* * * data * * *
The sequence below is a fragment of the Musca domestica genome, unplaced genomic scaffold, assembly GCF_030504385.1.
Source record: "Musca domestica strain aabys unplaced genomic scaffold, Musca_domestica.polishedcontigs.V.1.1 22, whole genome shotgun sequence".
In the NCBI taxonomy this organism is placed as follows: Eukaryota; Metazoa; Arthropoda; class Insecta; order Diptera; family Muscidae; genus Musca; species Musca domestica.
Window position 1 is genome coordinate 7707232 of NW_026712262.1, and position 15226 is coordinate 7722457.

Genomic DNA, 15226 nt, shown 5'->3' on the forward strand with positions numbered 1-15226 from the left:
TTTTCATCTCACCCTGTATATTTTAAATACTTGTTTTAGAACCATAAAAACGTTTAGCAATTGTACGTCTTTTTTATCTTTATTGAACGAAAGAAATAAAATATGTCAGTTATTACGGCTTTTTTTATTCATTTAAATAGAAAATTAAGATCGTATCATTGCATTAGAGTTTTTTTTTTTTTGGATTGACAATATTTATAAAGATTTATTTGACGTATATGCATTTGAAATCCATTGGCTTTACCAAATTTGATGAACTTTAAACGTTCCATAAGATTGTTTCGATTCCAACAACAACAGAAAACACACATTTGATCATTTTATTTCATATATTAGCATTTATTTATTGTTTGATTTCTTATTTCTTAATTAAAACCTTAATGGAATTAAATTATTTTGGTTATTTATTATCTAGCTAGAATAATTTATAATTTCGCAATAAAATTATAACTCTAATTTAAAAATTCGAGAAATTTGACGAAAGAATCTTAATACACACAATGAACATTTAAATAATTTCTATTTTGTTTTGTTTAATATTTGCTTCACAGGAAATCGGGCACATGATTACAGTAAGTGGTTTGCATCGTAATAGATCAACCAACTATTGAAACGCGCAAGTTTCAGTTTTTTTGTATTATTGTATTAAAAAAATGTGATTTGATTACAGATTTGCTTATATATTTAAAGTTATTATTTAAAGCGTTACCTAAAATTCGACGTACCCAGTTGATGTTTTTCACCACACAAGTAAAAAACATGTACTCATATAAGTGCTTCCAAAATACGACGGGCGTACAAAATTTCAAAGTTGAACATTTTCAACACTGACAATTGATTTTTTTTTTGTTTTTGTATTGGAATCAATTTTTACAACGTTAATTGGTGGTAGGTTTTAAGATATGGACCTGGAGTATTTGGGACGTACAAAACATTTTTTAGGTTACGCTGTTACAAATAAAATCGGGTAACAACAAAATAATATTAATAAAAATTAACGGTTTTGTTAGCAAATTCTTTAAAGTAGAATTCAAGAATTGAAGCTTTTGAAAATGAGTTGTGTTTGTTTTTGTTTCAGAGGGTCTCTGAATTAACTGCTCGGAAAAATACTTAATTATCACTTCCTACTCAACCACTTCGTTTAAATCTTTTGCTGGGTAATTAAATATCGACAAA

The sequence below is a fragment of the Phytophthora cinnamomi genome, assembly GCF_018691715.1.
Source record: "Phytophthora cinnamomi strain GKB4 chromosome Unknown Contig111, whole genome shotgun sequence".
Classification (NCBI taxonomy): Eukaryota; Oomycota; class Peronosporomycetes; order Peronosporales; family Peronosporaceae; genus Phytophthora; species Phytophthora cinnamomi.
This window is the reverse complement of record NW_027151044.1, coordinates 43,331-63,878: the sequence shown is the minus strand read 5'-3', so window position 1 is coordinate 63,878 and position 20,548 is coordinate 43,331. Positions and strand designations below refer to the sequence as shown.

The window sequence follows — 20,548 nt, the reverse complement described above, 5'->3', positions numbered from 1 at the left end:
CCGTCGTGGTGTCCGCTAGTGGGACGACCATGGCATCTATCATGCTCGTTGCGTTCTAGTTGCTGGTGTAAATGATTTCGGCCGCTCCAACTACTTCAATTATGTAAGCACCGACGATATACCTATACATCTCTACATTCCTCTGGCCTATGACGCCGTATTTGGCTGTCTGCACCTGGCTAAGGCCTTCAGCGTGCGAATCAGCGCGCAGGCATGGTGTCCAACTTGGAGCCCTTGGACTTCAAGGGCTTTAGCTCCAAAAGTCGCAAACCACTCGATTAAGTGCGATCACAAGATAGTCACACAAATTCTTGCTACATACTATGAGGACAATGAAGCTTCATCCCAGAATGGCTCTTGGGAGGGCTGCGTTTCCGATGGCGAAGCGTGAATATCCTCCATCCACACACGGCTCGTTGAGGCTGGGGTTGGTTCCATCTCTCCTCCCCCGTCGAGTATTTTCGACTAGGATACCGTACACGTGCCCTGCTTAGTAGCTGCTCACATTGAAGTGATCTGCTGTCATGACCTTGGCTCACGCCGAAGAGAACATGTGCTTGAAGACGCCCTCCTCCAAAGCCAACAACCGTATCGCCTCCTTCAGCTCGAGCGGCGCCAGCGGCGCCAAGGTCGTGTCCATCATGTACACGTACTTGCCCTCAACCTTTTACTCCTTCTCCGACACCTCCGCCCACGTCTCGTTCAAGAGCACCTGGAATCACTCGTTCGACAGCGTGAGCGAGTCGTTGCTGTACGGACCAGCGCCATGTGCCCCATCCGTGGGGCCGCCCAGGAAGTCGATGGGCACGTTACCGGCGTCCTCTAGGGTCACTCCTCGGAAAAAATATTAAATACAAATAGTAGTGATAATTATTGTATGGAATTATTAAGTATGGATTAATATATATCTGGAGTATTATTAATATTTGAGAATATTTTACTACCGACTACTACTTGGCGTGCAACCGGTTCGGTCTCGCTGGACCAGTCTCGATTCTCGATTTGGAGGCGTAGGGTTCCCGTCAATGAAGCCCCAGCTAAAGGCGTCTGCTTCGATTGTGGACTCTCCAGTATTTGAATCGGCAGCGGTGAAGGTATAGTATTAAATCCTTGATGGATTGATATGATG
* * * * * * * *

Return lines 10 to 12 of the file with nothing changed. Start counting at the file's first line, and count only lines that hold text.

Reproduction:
This window is the reverse complement of record NW_027151044.1, coordinates 43,331-63,878: the sequence shown is the minus strand read 5'-3', so window position 1 is coordinate 63,878 and position 20,548 is coordinate 43,331. Positions and strand designations below refer to the sequence as shown.

The window sequence follows — 20,548 nt, the reverse complement described above, 5'->3', positions numbered from 1 at the left end:
CCGTCGTGGTGTCCGCTAGTGGGACGACCATGGCATCTATCATGCTCGTTGCGTTCTAGTTGCTGGTGTAAATGATTTCGGCCGCTCCAACTACTTCAATTATGTAAGCACCGACGATATACCTATACATCTCTACATTCCTCTGGCCTATGACGCCGTATTTGGCTGTCTGCACCTGGCTAAGGCCTTCAGCGTGCGAATCAGCGCGCAGGCATGGTGTCCAACTTGGAGCCCTTGGACTTCAAGGGCTTTAGCTCCAAAAGTCGCAAACCACTCGATTAAGTGCGATCACAAGATAGTCACACAAATTCTTGCTACATACTATGAGGACAATGAAGCTTCATCCCAGAATGGCTCTTGGGAGGGCTGCGTTTCCGATGGCGAAGCGTGAATATCCTCCATCCACACACGGCTCGTTGAGGCTGGGGTTGGTTCCATCTCTCCTCCCCCGTCGAGTATTTTCGACTAGGATACCGTACACGTGCCCTGCTTAGTAGCTGCTCACATTGAAGTGATCTGCTGTCATGACCTTGGCTCACGCCGAAGAGAACATGTGCTTGAAGACGCCCTCCTCCAAAGCCAACAACCGTATCGCCTCCTTCAGCTCGAGCGGCGCCAGCGGCGCCAAGGTCGTGTCCATCATGTACACGTACTTGCCCTCAACCTTTTACTCCTTCTCCGACACCTCCGCCCACGTCTCGTTCAAGAGCACCTGGAATCACTCGTTCGACAGCGTGAGCGAGTCGTTGCTGTACGGACCAGCGCCATGTGCCCCATCCGTGGGGCCGCCCAGGAAGTCGATGGGCACGTTACCGGCGTCCTCTAGGGTCACTCCTCGGAAAAAATATTAAATACAAATAGTAGTGATAATTATTGTATGGAATTATTAAGTATGGATTAATATATATCTGGAGTATTATTAATATTTGAGAATATTTTACTACCGACTACTACTTGGCGTGCAACCGGTTCGGTCTCGCTGGACCAGTCTCGATTCTCGATTTGGAGGCGTAGGGTTCCCGTCAATGAAGCCCCAGCTAAAGGCGTCTGCTTCGATTGTGGACTCTCCAGTATTTGAATCGGCAGCGGTGAAGGTATAGTATTAAATCCTTGATGGATTGATATGATG